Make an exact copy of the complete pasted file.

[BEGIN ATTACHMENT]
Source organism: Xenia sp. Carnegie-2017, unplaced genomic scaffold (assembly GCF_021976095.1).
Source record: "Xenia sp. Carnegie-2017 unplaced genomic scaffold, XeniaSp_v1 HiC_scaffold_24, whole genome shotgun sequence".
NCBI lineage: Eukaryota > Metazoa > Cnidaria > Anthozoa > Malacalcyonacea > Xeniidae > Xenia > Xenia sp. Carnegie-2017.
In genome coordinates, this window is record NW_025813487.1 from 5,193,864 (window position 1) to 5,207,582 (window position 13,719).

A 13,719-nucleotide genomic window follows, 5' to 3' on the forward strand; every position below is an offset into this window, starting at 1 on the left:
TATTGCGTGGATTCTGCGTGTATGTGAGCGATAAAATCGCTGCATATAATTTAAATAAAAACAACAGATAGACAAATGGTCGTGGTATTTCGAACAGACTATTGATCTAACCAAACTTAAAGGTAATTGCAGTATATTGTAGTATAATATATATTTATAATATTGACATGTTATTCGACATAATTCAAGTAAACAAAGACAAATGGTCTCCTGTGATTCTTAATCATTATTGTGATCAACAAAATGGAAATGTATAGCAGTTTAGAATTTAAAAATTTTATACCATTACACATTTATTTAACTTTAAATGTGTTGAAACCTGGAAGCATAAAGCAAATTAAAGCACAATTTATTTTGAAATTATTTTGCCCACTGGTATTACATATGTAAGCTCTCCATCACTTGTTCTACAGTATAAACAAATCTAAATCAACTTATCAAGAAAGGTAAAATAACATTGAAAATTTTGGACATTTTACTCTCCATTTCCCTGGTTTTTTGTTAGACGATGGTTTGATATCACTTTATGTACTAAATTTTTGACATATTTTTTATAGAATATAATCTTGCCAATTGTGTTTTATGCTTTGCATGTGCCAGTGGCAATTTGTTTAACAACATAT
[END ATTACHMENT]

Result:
Source organism: Xenia sp. Carnegie-2017, unplaced genomic scaffold (assembly GCF_021976095.1).
Source record: "Xenia sp. Carnegie-2017 unplaced genomic scaffold, XeniaSp_v1 HiC_scaffold_24, whole genome shotgun sequence".
NCBI lineage: Eukaryota > Metazoa > Cnidaria > Anthozoa > Malacalcyonacea > Xeniidae > Xenia > Xenia sp. Carnegie-2017.
In genome coordinates, this window is record NW_025813487.1 from 5,193,864 (window position 1) to 5,207,582 (window position 13,719).

A 13,719-nucleotide genomic window follows, 5' to 3' on the forward strand; every position below is an offset into this window, starting at 1 on the left:
TATTGCGTGGATTCTGCGTGTATGTGAGCGATAAAATCGCTGCATATAATTTAAATAAAAACAACAGATAGACAAATGGTCGTGGTATTTCGAACAGACTATTGATCTAACCAAACTTAAAGGTAATTGCAGTATATTGTAGTATAATATATATTTATAATATTGACATGTTATTCGACATAATTCAAGTAAACAAAGACAAATGGTCTCCTGTGATTCTTAATCATTATTGTGATCAACAAAATGGAAATGTATAGCAGTTTAGAATTTAAAAATTTTATACCATTACACATTTATTTAACTTTAAATGTGTTGAAACCTGGAAGCATAAAGCAAATTAAAGCACAATTTATTTTGAAATTATTTTGCCCACTGGTATTACATATGTAAGCTCTCCATCACTTGTTCTACAGTATAAACAAATCTAAATCAACTTATCAAGAAAGGTAAAATAACATTGAAAATTTTGGACATTTTACTCTCCATTTCCCTGGTTTTTTGTTAGACGATGGTTTGATATCACTTTATGTACTAAATTTTTGACATATTTTTTATAGAATATAATCTTGCCAATTGTGTTTTATGCTTTGCATGTGCCAGTGGCAATTTGTTTAACAACATAT